This June, the first Typographics took place in New York City. Subtitled “A design festival for people who use type”, it was more than an average design conference. In fact, a 10-day program was set up, with workshops, talks, and a multitude events, culminating in a two-day conference. In parallel, a TypeLab was open most of the time, to be a place where the attendees and presenters could get together and learn from each other.
The nucleus of the event was New York’s Cooper Union – home to the Type@Cooper program, and the archives of the Herb Lublin Study Center – both of which were elementary in making Typographics a reality.
The TypeLab is an institution first started in the 1990s, to present an alternate program to the rather formal ATypI conference – at the time very business-oriented. There have been multiple installations of TypeLab, but not recently. Typographics presented a chance to revive the TypeLab concept, where it was a place for (planned and/or impromptu) lectures, workshops and critique sessions.
The venue for TypeLab New York was a publicly accessible store just across the street from Cooper Union. Normal passers-by would sometimes walk in, and wonder what was going on – it was often interesting to hear their comments and observations.
John Downer did his part in making the store front more attractive, by painting a huge window splash, demonstrating a different faceting technique for each letter he painted.
Inside the lab, there was a constant flow of workshops and presentations on all kinds of type-related topics – programming, lettering, calligraphy, hardware hacking, CSS, interpolation, Python etc, – too many to list!
Jeffrey Zeldman stopped by the TypeLab to be interviewed by Nick Sherman, the result of which was made into a web page overnight by Marko Dugonjić and Tin Kadoić.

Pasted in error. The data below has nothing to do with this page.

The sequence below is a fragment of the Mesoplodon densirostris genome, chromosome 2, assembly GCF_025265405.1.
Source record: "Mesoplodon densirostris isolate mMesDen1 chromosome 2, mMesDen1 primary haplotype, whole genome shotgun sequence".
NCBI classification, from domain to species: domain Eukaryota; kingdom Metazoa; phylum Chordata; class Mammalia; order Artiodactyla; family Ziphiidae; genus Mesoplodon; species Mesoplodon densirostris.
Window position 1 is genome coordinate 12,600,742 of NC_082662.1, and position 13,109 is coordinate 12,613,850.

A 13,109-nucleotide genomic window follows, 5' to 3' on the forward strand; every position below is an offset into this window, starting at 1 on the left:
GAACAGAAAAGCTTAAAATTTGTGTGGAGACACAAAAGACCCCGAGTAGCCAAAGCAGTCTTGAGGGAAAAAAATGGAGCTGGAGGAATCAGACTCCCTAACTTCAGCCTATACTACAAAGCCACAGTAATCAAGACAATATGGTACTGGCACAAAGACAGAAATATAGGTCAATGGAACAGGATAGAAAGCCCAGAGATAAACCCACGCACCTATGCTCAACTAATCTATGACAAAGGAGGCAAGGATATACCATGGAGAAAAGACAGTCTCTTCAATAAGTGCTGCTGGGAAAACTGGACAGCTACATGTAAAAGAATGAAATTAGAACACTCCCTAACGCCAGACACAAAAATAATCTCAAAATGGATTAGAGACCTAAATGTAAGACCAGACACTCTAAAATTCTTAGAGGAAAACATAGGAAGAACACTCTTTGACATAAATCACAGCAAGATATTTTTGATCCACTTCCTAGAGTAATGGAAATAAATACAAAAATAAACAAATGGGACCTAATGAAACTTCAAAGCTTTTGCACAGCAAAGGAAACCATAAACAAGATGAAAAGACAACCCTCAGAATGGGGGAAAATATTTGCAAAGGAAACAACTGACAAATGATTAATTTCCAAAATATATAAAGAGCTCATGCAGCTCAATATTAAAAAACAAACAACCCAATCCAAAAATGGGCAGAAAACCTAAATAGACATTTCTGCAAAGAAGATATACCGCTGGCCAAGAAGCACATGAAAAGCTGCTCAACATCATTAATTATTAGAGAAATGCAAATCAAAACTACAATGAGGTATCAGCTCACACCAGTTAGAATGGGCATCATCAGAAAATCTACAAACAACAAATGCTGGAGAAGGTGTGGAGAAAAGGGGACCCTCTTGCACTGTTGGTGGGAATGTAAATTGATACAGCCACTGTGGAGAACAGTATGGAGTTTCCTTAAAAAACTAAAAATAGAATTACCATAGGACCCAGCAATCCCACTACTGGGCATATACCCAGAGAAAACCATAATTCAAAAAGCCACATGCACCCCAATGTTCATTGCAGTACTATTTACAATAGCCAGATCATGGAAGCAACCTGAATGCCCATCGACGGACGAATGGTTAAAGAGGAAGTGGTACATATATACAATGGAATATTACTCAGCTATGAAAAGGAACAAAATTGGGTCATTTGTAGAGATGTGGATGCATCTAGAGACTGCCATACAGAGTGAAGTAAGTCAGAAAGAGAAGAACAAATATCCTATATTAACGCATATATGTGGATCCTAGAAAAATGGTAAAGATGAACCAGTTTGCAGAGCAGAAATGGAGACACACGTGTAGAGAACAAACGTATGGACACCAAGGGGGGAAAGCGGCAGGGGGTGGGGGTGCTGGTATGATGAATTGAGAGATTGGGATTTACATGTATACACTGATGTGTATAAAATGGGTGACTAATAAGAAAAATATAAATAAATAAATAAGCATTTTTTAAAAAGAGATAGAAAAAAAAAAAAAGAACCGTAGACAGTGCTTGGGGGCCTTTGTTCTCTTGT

Nick Sherman brought a button machine, which was an instant success with the attendees. To pay tribute to David Jonathan Ross (who greatly contributed to Typographics, but unfortunately could not come in person), many DJR Fanboy buttons were made. TypeLab was an awesome place to hang out, learn from others, and have great conversations.
The venue for the conference talks was Cooper Union’s Great Hall, which “has stood for more than a century as a bastion of free speech and a witness to the flow of American History and ideas”.
The speakers were well-selected, many not often seen at type conferences. As one of the organizers, it was clear that Roger Black was responsible for influencing the selection quite a bit. As a result, the topics presented were faceted quite broadly – type often being the main topic, but the best talks actually went beyond type itself, and put it in context with other aspects of design.
An outstanding presentation considering the connection of type and web technology came from Erik van Blokland, who demonstrated that type does no longer have to be a static design element (as it would be in a printed book).His research on curves responding to the viewport size was demonstrated through a series of examples, which made clear how much ahead of the (responsive) curve Erik is.
Another talk with a strong focus on technology was held by Marko Dugonjić who demonstrated several projects that challenge the lack of typographic variety on the web. One example is the Benton Modern Brochure site, which has both Formal and Expressive settings – they make the same content look and feel entirely different, by just swapping out the CSS styles.